NIGHT OF THE DEMON. Columbia Pictures, UK, 1957. Columbia Pictures, US, 1958; released as Curse of the Demon and shortened by 13 minutes. Dana Andrews, Peggy Cummins, Niall MacGinnis, Maurice Denham, Athene Seyler. Based on the story “Casting the Runes” by M. R. James. Cinematography by Edward Scaife. Director: Jacques Tourneur.

   The plot may be hopelessly incoherent, but the photography is amazing. Now, amazing isn’t usually a word that I would use when discussing cinematography. But it fits. With director Jacques Tourneur (Cat People, Out of the Past) at the helm and cinematographer Ted Scaife (Khartoum, The Dirty Dozen) behind the camera, Night of the Demon is elevated from what would have been a mediocre B- horror movie into a visually stunning work of horror cinema, albeit one that is not well served by its, confusing and disjointed story line.

   Psychologist and professional skeptic Dr. John Holden (Dana Andrews) arrives in England for an academic conference wherein he hopes to disprove the existence of the supernatural and the theories of occult leader Dr. Julian Karswell (Niall MacGinnis). Unfortunately, just prior to Holden’s arrival, the viewer learns that the world of black magic is all-too-real — at least in this movie.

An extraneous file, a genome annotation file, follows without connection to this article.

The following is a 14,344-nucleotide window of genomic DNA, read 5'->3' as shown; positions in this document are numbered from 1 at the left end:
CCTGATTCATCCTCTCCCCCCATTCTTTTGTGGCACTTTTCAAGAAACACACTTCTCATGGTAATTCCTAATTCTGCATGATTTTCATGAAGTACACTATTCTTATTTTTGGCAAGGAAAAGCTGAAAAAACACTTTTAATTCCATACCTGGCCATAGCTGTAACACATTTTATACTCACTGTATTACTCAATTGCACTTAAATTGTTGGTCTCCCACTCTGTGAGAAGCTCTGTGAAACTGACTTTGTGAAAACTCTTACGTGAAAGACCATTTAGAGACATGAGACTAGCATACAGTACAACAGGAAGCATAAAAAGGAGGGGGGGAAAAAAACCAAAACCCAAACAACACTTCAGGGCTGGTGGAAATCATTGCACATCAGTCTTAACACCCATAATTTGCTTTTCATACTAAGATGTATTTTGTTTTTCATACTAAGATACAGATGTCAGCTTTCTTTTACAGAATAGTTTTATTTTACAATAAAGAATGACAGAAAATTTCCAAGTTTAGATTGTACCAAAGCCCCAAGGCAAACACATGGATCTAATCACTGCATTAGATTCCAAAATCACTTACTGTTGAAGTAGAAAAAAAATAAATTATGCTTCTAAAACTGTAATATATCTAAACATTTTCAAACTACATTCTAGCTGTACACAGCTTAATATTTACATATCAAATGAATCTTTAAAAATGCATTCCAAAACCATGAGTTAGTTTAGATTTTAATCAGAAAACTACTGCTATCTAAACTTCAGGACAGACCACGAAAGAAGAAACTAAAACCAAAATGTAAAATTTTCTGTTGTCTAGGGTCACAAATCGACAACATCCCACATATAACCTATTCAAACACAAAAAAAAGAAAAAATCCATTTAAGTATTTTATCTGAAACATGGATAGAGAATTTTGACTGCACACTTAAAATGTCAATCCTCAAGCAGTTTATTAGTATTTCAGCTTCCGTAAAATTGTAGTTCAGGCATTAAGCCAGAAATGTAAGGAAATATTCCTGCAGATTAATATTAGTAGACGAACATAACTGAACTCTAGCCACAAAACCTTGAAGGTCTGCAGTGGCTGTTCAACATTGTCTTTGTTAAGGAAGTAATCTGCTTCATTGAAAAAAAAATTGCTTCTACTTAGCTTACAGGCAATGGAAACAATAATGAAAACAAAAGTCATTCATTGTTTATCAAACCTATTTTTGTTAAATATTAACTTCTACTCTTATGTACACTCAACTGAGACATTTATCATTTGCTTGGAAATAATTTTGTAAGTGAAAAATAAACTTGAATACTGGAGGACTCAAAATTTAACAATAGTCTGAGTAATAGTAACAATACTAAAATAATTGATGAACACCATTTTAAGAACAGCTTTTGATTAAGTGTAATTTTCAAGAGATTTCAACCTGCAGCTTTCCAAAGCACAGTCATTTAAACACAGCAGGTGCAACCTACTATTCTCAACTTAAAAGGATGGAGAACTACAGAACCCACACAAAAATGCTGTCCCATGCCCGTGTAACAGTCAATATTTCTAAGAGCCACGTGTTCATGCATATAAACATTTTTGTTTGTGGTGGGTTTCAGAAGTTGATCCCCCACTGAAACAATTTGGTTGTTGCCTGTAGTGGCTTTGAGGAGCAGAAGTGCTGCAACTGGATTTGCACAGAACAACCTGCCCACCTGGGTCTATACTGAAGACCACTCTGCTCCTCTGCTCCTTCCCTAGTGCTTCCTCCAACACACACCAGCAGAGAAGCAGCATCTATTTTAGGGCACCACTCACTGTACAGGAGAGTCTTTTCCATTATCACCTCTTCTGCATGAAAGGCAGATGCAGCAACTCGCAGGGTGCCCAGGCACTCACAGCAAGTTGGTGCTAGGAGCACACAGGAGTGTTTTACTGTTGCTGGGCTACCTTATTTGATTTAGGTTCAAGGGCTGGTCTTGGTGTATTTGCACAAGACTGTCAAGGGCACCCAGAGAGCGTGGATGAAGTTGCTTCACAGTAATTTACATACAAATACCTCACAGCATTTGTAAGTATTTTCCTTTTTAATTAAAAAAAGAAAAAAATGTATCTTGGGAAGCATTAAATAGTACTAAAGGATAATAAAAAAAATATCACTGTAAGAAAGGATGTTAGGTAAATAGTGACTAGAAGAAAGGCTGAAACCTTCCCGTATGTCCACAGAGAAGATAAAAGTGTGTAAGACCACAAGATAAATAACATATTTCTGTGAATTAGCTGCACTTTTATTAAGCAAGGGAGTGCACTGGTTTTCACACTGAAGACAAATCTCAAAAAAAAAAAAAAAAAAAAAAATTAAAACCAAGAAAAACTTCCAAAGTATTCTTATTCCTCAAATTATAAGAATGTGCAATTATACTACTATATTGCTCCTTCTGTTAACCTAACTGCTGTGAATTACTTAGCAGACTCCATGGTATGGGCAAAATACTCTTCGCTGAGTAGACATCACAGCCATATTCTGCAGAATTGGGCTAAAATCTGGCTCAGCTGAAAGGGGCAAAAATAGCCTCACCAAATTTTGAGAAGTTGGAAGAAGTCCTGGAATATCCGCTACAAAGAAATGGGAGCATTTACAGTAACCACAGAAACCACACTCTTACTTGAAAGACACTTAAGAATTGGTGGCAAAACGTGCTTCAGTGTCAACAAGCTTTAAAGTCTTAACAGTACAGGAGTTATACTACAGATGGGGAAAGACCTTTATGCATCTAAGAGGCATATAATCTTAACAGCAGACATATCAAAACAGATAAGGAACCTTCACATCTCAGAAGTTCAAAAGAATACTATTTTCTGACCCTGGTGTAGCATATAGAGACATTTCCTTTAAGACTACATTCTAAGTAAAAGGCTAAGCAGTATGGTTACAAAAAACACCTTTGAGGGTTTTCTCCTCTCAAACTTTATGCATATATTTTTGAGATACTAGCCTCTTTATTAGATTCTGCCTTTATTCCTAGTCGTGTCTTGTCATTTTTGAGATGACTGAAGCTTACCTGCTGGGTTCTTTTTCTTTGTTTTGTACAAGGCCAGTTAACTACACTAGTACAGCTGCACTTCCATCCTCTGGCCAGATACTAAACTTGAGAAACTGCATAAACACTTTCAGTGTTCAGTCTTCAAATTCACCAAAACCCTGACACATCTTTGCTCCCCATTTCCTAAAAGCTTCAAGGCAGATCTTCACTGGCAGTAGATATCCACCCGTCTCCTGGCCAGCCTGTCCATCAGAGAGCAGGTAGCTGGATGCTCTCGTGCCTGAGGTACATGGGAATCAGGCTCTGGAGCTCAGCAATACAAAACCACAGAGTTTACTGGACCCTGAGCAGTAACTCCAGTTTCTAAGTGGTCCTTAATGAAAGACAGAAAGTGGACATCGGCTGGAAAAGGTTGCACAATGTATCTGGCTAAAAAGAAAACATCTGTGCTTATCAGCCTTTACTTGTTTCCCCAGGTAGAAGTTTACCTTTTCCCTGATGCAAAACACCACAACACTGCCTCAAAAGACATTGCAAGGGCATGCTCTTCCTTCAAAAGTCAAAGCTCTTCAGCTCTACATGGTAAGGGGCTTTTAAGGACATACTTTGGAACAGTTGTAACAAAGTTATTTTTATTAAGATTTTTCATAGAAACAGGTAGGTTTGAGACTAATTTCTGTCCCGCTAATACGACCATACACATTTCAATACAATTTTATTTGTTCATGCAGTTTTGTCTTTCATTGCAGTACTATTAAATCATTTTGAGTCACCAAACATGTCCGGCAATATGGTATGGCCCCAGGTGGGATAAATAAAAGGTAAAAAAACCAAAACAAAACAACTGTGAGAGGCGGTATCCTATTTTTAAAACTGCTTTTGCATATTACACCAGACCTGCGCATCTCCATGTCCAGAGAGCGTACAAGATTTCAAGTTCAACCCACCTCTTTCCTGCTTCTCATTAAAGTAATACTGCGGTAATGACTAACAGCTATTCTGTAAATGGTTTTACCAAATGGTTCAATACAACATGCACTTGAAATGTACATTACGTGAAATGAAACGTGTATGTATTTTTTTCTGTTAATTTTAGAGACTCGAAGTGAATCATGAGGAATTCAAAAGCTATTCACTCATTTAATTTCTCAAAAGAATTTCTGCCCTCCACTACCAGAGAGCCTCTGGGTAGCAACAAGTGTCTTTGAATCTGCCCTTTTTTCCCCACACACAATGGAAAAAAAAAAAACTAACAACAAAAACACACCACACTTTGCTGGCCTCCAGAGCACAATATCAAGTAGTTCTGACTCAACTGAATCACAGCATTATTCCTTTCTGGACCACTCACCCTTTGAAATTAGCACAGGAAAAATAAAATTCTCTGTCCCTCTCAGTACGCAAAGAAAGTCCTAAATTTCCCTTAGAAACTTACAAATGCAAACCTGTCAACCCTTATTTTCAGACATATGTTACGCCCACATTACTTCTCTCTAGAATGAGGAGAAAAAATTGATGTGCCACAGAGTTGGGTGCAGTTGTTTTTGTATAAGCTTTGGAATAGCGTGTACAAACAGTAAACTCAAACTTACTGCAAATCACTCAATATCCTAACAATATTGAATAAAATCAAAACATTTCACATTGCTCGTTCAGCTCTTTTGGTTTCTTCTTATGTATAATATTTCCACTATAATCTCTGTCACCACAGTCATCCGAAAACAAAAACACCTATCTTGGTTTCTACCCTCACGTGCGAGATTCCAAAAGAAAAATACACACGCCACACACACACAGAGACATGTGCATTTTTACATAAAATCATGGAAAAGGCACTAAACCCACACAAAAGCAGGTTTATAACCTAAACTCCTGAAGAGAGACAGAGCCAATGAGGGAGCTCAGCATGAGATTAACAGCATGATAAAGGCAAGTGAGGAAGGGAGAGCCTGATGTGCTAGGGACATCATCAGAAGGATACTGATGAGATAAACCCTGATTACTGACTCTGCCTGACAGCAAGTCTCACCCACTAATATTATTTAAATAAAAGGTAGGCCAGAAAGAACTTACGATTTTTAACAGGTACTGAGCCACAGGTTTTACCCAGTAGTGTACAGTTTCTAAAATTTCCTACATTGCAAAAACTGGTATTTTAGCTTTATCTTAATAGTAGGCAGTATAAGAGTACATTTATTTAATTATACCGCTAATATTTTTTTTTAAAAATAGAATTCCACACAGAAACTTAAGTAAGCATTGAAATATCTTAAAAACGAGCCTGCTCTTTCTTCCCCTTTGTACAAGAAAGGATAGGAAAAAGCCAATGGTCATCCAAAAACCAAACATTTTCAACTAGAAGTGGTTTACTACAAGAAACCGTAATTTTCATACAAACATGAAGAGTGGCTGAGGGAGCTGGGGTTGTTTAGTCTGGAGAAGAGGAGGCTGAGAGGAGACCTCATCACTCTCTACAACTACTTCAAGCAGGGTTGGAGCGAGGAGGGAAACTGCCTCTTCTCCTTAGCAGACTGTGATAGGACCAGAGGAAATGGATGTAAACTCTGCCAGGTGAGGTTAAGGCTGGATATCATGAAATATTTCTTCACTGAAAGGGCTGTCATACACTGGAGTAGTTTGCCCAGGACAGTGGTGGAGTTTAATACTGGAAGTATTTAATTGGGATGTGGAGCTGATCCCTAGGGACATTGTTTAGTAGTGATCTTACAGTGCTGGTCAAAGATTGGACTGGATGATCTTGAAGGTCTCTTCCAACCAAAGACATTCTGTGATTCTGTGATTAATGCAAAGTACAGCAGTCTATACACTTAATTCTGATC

Rather than hinting at the possibility of the occult, or teasing the audience a bit, the filmmakers behind Night of the Demon evidently decided to show the audience the fire monster within the first ten minutes of the movie. The problem with this, of course, is that it takes away a great deal of suspense and makes Holden’s incessant arguments with his late colleague’s niece, Joanna (Peggy Cummins), about why witchcraft is all just a bunch of hokum even more tedious. And believe me, it’s not merely once or twice than Holden segues into a monologue why he is not superstitious.

   But lest you think I didn’t enjoy the movie at all, I assure you that, in many ways I did. There’s something cinematically magical about black-and-white horror movies like Night of the Demon. It’s in the way in which they create a whole universe all its own. An off-kilter world, a land of shadows and madness, the England that Dr. Holden finds himself in is a land that harks back to its pre-Christian past.

   England may be modern, but there’s an Anglo-Saxon past just underneath the surface. After all, the people who wrote cryptic manuscripts in runes had their own ways of thinking well before scientists like our protagonist Dr. Holden came along.